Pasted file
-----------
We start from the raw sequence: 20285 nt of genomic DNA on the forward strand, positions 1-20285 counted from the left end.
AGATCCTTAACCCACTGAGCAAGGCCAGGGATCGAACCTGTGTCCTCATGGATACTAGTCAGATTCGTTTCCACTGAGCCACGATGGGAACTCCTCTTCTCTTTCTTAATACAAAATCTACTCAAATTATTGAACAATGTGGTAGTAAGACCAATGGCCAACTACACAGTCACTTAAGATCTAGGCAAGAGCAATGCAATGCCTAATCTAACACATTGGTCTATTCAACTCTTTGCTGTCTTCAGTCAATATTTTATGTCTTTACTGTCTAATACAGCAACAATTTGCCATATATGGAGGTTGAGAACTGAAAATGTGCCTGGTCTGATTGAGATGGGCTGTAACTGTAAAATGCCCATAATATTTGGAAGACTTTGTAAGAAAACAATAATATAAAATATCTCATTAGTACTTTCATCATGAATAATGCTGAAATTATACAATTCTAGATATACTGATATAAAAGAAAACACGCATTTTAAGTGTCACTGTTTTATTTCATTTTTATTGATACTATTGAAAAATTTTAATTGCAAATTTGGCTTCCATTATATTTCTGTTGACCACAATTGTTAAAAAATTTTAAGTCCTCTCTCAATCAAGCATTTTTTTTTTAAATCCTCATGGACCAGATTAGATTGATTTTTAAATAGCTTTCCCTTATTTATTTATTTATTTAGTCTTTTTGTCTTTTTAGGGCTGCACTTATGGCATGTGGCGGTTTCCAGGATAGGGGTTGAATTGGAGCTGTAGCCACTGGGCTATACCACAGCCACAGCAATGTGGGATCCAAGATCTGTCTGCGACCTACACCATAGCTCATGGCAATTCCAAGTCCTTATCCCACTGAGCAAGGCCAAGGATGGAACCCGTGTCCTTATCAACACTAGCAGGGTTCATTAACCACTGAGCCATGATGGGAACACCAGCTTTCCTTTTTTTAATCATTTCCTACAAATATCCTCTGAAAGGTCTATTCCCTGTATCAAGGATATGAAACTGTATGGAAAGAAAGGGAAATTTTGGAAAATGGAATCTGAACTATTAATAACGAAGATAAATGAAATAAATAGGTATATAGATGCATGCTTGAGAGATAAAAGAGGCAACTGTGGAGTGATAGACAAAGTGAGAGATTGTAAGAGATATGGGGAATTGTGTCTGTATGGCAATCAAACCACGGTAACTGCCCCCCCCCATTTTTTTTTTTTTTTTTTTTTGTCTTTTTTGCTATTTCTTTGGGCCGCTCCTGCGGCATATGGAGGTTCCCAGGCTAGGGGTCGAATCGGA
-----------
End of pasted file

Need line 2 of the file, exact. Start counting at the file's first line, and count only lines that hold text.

AGATCCTTAACCCACTGAGCAAGGCCAGGGATCGAACCTGTGTCCTCATGGATACTAGTCAGATTCGTTTCCACTGAGCCACGATGGGAACTCCTCTTCTCTTTCTTAATACAAAATCTACTCAAATTATTGAACAATGTGGTAGTAAGACCAATGGCCAACTACACAGTCACTTAAGATCTAGGCAAGAGCAATGCAATGCCTAATCTAACACATTGGTCTATTCAACTCTTTGCTGTCTTCAGTCAATATTTTATGTCTTTACTGTCTAATACAGCAACAATTTGCCATATATGGAGGTTGAGAACTGAAAATGTGCCTGGTCTGATTGAGATGGGCTGTAACTGTAAAATGCCCATAATATTTGGAAGACTTTGTAAGAAAACAATAATATAAAATATCTCATTAGTACTTTCATCATGAATAATGCTGAAATTATACAATTCTAGATATACTGATATAAAAGAAAACACGCATTTTAAGTGTCACTGTTTTATTTCATTTTTATTGATACTATTGAAAAATTTTAATTGCAAATTTGGCTTCCATTATATTTCTGTTGACCACAATTGTTAAAAAATTTTAAGTCCTCTCTCAATCAAGCATTTTTTTTTTAAATCCTCATGGACCAGATTAGATTGATTTTTAAATAGCTTTCCCTTATTTATTTATTTATTTAGTCTTTTTGTCTTTTTAGGGCTGCACTTATGGCATGTGGCGGTTTCCAGGATAGGGGTTGAATTGGAGCTGTAGCCACTGGGCTATACCACAGCCACAGCAATGTGGGATCCAAGATCTGTCTGCGACCTACACCATAGCTCATGGCAATTCCAAGTCCTTATCCCACTGAGCAAGGCCAAGGATGGAACCCGTGTCCTTATCAACACTAGCAGGGTTCATTAACCACTGAGCCATGATGGGAACACCAGCTTTCCTTTTTTTAATCATTTCCTACAAATATCCTCTGAAAGGTCTATTCCCTGTATCAAGGATATGAAACTGTATGGAAAGAAAGGGAAATTTTGGAAAATGGAATCTGAACTATTAATAACGAAGATAAATGAAATAAATAGGTATATAGATGCATGCTTGAGAGATAAAAGAGGCAACTGTGGAGTGATAGACAAAGTGAGAGATTGTAAGAGATATGGGGAATTGTGTCTGTATGGCAATCAAACCACGGTAACTGCCCCCCCCCATTTTTTTTTTTTTTTTTTTTTGTCTTTTTTGCTATTTCTTTGGGCCGCTCCTGCGGCATATGGAGGTTCCCAGGCTAGGGGTCGAATCGGA